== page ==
ZP: I had always had a deep interest in mysticism, even though I grew up Christian. A writer named Jordan Maxwell describes the Bible as “an Encyclopedia of Pagan Religions.” The idea of ritual takes different forms in every religion, and I’d say I am definitely someone who believes in the power of ritual. I started looking into witchcraft and shamanic traditions in high school. That fierce empowered woman archetype showed up and gave me a book on spells and ritual. It was part of my “coming out” process, essentially, and realizing the amount of suppressed knowledge and wisdom that occurred as a result of Christianity.
Definitely the process of creating a tarot deck really caused me to look into magic and Kabbalah, because there is this connection with tarot to those mystical traditions. When I started creating the book, something rhymed accidentally on the page, and I said, ‘hmm, wouldn’t it be cool if the whole thing rhymed?’ So I started thinking about rhyme and rhythm and the numerology of words and the flow of it, and how that is used in chanting, sacred song, and trance. That made its way into the book, for sure. Shortly after I started writing this book, I had a dream that Dionysus had his arm around me, and he was whispering this beautiful poetry in my ear. I awoke really early, before sunrise, and I could still hear his voice. I started writing, and it just kept flowing and flowing.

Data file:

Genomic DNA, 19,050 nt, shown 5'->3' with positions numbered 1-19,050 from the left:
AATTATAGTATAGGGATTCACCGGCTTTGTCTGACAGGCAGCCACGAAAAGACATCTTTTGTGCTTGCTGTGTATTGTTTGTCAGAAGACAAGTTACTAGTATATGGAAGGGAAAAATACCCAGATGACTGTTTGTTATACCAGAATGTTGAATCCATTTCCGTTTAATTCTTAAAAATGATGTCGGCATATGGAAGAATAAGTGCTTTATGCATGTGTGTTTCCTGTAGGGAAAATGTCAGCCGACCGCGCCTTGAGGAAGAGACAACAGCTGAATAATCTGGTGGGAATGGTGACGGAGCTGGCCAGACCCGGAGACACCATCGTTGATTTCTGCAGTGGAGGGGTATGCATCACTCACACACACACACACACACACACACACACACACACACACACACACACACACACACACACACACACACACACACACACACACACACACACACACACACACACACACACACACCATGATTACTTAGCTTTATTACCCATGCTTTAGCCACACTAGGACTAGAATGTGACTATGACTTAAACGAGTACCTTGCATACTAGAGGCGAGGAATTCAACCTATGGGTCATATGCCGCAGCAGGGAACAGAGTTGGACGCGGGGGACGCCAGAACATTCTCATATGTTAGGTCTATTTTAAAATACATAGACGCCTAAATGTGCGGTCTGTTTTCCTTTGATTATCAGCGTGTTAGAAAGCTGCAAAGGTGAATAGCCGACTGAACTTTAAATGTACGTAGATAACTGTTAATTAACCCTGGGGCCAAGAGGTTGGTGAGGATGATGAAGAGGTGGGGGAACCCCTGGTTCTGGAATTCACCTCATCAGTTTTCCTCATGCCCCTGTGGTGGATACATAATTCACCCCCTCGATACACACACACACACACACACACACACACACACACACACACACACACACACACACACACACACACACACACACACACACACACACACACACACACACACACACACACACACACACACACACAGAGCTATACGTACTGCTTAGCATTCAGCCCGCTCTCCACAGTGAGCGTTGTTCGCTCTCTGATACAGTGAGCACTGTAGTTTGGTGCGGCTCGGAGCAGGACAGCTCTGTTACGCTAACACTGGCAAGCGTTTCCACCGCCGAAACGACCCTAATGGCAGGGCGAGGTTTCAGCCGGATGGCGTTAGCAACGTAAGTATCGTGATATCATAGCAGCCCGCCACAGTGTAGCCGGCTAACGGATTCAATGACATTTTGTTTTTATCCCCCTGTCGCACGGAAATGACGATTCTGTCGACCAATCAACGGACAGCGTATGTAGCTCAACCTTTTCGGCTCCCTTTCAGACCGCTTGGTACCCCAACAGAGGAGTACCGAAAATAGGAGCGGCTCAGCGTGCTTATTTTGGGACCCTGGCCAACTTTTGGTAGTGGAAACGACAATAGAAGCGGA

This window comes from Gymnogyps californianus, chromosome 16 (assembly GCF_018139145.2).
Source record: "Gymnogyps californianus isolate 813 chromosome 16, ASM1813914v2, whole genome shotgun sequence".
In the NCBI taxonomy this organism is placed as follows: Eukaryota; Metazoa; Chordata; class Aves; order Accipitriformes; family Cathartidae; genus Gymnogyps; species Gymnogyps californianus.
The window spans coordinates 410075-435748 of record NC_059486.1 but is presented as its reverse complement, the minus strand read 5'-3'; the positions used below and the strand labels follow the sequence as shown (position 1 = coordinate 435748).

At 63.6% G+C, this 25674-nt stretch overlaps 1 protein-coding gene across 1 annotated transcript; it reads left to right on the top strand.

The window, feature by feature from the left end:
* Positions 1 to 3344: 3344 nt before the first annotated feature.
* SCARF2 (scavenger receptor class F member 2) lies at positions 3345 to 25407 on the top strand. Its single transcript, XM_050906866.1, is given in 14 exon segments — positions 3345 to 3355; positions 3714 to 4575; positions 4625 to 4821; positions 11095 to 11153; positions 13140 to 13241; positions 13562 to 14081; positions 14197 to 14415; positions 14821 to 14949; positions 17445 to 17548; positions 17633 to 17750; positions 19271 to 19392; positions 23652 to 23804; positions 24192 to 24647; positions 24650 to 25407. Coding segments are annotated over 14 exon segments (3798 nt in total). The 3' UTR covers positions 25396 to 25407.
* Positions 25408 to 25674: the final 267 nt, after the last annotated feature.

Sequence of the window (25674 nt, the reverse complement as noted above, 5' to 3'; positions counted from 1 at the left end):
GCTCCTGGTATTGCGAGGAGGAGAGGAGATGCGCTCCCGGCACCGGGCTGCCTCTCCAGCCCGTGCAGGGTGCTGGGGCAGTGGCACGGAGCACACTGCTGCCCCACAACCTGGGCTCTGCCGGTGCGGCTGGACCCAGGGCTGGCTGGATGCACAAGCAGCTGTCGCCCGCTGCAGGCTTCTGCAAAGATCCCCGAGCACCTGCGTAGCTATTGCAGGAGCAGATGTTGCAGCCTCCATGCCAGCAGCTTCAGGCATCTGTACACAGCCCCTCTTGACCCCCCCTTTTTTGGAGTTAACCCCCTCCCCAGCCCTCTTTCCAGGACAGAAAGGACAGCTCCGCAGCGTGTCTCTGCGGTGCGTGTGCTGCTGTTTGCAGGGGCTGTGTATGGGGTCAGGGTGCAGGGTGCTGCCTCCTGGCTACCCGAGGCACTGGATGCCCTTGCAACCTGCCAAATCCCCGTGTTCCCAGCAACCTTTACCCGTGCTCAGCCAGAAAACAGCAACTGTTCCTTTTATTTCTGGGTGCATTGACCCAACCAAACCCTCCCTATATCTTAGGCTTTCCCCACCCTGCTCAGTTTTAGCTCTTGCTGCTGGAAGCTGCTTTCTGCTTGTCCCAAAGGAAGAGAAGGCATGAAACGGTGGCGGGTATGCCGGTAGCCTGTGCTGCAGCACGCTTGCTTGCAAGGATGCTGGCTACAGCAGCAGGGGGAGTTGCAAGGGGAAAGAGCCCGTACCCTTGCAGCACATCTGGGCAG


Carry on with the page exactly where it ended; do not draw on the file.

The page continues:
AE: You also mention a trance state that you entered while working on Rites of Dionysus. Did you time travel or journey through other worlds? What was the trance state like? Did you get in touch with archetypes that are present in the tarot, ancient myths, or even past lives?
ZP: It’s interesting that you mention time traveling, because on that fateful night of Dionysian Downloads, I definitely felt a sense of time traveling — like the outer shells of our bodies are just costumes for this deeper reality that is taking place. The time and place are different, but it’s really the same people. I felt that these people dancing were these souls who had reincarnated into this modern world and have this attraction to Dionysus because they were part of his cults back in the day, as well as other ecstatic traditions dating way back to primordial times. It’s like they maybe don’t know exactly what they are worshipping, but they feel it in their core, intuitively, because of past life memory. They can feel that dancing creates energy which feeds this Dionysus being, but they may not exactly be aware that they are participating in a ritual, because we’ve lost that as a culture. But it’s coming back at this time. People are realizing that our thoughts and intentions create our reality, and that there’s more going on than meets the eye. That’s really what magic is.